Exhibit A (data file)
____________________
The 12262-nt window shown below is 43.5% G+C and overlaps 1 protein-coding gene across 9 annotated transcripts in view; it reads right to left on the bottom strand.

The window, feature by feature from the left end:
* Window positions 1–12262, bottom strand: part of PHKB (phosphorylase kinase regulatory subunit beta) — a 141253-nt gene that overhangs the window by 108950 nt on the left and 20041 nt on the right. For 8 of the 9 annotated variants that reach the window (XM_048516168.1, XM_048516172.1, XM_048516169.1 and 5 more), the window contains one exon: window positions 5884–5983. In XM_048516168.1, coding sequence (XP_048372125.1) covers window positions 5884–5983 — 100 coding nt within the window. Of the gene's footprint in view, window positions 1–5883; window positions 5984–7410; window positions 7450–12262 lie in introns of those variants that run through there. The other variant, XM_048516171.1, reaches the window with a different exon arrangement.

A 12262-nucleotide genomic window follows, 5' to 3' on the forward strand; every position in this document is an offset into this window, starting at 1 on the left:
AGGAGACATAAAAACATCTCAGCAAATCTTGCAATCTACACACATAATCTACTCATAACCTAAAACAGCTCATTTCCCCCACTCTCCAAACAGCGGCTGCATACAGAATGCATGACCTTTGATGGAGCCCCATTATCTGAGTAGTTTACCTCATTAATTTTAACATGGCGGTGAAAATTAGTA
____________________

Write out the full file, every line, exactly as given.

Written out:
The 12262-nt window shown below is 43.5% G+C and overlaps 1 protein-coding gene across 9 annotated transcripts in view; it reads right to left on the bottom strand.

The window, feature by feature from the left end:
* Window positions 1–12262, bottom strand: part of PHKB (phosphorylase kinase regulatory subunit beta) — a 141253-nt gene that overhangs the window by 108950 nt on the left and 20041 nt on the right. For 8 of the 9 annotated variants that reach the window (XM_048516168.1, XM_048516172.1, XM_048516169.1 and 5 more), the window contains one exon: window positions 5884–5983. In XM_048516168.1, coding sequence (XP_048372125.1) covers window positions 5884–5983 — 100 coding nt within the window. Of the gene's footprint in view, window positions 1–5883; window positions 5984–7410; window positions 7450–12262 lie in introns of those variants that run through there. The other variant, XM_048516171.1, reaches the window with a different exon arrangement.

A 12262-nucleotide genomic window follows, 5' to 3' on the forward strand; every position in this document is an offset into this window, starting at 1 on the left:
AGGAGACATAAAAACATCTCAGCAAATCTTGCAATCTACACACATAATCTACTCATAACCTAAAACAGCTCATTTCCCCCACTCTCCAAACAGCGGCTGCATACAGAATGCATGACCTTTGATGGAGCCCCATTATCTGAGTAGTTTACCTCATTAATTTTAACATGGCGGTGAAAATTAGTA